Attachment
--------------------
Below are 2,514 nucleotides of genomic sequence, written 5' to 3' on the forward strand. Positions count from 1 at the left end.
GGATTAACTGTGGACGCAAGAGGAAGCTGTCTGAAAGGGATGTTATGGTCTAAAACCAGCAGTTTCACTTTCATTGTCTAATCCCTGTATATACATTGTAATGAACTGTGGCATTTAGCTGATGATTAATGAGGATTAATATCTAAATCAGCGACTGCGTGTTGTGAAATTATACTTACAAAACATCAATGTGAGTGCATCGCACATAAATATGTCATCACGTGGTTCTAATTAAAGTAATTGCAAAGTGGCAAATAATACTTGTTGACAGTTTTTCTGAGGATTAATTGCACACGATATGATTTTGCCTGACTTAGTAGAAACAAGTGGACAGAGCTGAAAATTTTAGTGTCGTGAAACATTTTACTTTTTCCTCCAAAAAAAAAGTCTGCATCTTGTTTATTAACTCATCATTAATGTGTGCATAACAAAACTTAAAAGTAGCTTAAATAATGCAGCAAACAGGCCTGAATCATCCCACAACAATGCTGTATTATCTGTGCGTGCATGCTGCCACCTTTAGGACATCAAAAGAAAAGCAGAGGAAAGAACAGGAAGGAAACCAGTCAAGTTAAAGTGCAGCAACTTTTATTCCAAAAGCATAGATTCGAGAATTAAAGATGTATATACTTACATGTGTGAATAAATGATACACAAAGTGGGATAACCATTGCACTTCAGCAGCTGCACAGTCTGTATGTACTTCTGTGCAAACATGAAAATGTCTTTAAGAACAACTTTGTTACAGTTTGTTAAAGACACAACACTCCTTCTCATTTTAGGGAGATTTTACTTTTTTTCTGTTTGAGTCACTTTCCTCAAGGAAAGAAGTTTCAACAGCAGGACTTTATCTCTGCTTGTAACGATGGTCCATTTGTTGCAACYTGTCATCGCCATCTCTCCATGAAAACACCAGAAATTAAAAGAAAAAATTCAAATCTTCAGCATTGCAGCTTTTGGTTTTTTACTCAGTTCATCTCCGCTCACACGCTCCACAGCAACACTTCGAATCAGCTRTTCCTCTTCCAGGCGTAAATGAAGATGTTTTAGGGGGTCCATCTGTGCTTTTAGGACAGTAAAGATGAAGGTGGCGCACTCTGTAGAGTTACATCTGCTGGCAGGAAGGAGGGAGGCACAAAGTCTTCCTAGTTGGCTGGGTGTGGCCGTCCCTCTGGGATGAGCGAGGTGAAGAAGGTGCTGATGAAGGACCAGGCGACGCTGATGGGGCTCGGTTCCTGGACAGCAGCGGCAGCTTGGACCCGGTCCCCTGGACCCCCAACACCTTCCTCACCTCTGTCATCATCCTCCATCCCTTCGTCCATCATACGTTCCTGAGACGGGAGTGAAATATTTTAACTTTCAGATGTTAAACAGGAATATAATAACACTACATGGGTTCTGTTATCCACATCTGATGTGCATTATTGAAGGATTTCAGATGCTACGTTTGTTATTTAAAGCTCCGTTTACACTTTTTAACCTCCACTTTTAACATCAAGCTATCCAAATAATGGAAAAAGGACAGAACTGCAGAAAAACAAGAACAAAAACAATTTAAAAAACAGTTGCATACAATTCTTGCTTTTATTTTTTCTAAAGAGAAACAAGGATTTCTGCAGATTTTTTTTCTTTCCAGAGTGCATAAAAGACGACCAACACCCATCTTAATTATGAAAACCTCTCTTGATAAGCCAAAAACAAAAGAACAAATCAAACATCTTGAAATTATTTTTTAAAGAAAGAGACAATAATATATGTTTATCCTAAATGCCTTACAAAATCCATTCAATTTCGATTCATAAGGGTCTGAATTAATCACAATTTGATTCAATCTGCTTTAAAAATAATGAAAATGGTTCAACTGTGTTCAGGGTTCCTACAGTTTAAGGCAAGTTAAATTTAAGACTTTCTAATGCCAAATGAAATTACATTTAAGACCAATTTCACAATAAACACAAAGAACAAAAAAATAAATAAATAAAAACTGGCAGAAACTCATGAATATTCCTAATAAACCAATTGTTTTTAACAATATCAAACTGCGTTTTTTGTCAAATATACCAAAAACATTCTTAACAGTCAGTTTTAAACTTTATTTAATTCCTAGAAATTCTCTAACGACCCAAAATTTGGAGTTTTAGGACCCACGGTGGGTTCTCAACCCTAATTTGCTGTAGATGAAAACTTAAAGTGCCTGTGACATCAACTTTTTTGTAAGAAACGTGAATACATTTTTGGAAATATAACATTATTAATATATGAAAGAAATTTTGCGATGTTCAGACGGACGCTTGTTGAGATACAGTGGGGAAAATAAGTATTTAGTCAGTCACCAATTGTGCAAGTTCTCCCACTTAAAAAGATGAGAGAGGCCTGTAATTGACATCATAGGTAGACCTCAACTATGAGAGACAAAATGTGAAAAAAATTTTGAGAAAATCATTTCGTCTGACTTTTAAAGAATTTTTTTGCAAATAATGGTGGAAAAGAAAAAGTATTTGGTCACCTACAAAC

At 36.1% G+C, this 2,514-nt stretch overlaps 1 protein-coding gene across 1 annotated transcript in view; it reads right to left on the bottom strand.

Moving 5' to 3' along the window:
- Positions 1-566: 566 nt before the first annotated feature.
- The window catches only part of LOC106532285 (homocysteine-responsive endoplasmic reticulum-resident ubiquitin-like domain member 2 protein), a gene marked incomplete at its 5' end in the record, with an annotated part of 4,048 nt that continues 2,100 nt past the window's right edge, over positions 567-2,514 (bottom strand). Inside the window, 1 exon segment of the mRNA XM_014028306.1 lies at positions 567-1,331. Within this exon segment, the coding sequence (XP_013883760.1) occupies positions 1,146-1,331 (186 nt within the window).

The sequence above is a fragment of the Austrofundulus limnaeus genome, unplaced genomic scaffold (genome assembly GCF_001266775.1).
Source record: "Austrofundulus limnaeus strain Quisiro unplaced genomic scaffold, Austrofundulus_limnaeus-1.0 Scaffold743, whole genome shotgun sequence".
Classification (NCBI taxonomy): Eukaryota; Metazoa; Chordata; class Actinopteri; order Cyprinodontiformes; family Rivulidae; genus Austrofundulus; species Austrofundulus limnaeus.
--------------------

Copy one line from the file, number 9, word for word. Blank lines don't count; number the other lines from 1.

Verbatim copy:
Classification (NCBI taxonomy): Eukaryota; Metazoa; Chordata; class Actinopteri; order Cyprinodontiformes; family Rivulidae; genus Austrofundulus; species Austrofundulus limnaeus.